The second week we had Chami Spice Ginger Plum Tea, Dark Chocolate Ginger SconesCurried Egg Salad Triple Stacks SandwichesTurkey-Apple Tea SandwichesFotina Flower Puffed Pastry, and Lemon Gingerbread Cake.

The third week we had Organic India Tulsi Masala Chai Tea, Parmesan and Chive SconesCucumber Aioli CanapésHam, Cheddar, and Apple Tea SandwichesCranberry, Brie, and Rosemary Bites, and Mini Pumpkin Crème Brûlée.

The fourth week we had Tiesta Tea Victorian Earl Grey, Lavender and Earl Grey Scones, Chicken Salad Sandwiches, Tomato Hummus Salad, Cranberry Feta Pinwheels, and Triple Berry Salad.

Week five we had NovelTea Tins The Picture of Earl Grey, Haarlem Tea Room’s Cheddar Scones, Eating Well’s Radish Tea Sandwiches, Tea Time Magazine’s Ham and Cheese Sandwiches, Brisket and Slaw Roulades, and Easy Fruit Tarts.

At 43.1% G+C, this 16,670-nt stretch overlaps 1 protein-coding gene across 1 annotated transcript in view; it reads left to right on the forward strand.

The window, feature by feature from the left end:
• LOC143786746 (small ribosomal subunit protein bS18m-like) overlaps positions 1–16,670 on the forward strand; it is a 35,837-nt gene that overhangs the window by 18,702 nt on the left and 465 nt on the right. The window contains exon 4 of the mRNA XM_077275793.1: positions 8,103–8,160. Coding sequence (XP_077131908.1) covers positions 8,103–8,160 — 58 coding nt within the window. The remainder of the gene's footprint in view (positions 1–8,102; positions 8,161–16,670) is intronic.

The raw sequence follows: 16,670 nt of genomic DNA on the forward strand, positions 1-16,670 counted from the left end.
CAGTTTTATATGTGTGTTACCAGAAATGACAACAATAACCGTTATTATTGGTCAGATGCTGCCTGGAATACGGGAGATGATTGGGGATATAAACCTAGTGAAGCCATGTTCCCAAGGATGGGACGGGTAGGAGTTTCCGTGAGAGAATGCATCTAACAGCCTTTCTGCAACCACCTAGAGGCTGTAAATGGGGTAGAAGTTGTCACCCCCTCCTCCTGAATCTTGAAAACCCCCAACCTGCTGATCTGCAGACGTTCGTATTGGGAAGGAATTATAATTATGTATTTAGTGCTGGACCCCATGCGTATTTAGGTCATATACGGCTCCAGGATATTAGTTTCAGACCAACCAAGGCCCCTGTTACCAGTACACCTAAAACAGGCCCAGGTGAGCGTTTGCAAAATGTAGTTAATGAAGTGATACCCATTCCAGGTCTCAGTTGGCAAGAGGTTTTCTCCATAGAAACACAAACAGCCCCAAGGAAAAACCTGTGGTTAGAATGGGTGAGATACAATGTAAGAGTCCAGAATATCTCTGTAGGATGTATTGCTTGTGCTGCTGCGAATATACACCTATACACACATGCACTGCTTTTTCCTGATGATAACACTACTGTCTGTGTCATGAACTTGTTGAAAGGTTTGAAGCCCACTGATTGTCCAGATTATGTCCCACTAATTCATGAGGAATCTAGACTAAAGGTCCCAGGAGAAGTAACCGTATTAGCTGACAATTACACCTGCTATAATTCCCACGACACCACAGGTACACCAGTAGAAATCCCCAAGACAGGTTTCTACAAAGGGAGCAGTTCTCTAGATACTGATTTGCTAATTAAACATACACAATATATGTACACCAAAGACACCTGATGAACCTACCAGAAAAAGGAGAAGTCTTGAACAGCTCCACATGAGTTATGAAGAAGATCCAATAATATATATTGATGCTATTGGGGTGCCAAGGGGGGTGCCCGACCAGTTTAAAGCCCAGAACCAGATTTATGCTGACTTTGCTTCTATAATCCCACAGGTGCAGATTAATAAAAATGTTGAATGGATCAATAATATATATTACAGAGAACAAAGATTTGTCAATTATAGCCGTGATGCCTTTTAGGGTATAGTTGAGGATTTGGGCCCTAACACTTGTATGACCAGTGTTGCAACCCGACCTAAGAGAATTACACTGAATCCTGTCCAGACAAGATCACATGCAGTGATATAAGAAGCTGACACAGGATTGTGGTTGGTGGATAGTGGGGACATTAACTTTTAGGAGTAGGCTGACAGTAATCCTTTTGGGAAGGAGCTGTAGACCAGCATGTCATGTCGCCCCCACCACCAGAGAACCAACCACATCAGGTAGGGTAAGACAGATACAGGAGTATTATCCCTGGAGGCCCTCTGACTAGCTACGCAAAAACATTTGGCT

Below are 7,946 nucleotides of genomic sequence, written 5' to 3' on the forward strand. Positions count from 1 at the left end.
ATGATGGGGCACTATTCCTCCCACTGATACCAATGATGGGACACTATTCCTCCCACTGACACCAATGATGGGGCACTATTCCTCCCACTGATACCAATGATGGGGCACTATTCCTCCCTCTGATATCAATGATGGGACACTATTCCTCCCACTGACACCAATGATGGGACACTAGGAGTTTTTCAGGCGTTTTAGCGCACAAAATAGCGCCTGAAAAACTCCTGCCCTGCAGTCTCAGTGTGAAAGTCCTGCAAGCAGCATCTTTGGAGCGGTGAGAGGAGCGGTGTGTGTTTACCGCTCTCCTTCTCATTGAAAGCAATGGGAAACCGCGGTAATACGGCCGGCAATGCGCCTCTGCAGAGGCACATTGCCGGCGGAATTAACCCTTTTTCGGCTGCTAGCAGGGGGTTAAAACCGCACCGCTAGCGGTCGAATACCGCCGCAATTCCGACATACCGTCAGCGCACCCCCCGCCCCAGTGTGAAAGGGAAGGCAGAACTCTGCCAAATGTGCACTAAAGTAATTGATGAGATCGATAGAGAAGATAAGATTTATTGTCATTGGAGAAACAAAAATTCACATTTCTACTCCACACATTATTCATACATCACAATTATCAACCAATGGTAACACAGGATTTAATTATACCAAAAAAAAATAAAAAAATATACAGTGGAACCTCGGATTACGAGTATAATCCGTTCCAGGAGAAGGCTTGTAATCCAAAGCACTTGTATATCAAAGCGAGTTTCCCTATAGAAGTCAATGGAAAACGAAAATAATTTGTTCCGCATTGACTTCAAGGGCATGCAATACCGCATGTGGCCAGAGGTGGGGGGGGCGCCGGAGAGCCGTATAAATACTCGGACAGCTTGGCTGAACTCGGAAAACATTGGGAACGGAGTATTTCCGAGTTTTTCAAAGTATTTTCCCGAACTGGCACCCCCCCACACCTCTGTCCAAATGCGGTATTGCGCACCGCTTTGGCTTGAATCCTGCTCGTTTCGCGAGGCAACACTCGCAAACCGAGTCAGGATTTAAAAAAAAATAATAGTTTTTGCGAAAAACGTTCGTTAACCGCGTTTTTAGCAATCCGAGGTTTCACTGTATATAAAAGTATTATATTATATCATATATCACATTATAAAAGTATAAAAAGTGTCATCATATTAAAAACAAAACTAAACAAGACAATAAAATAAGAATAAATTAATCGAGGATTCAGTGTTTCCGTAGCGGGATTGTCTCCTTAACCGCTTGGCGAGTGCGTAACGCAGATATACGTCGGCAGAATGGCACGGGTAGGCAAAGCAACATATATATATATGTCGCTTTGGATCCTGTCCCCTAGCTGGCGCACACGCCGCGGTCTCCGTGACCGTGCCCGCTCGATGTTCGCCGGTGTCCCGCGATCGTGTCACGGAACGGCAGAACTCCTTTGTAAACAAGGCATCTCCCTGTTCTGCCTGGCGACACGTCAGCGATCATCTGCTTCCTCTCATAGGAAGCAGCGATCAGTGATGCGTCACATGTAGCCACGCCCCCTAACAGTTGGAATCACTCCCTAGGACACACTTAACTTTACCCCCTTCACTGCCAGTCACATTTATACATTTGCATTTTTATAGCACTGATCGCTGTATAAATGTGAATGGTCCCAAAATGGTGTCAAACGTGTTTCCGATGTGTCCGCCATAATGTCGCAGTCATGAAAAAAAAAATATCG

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That brings us to week six, when we had Cinnamon Bun Scones, Curry Egg Salad Triple Stack Sandwiches, Cranberry Feta Cheese Pinwheels, Savory Meat Hand Pies, and Melt-in-Your-Mouth Buttermilk Chocolate Cookies.

And now for the last of our Magician’s Nephew book club/Bible study/tea party: Chai Tea, Cranberry Chai Scones, Cucumber Flatbread Canapés, Mini Shepherd’s Pie, Prosciutto Wrapped Asparagus, and Snickerdoodles.

As I was unable to share these earlier I’m catching up now and am starting with scones of course!

jamaicainneatfooddinner

This comes from TeaTime Magazine’s November/December 2020 edition. This was originally supposed to be gluten free, but as none of us have a gluten allergy, I just made them with regular flour. You were also suppose to refrigerate the steeping milk and chai tea, but I hadn’t read that and steeped it for only an hour. They still tasted good.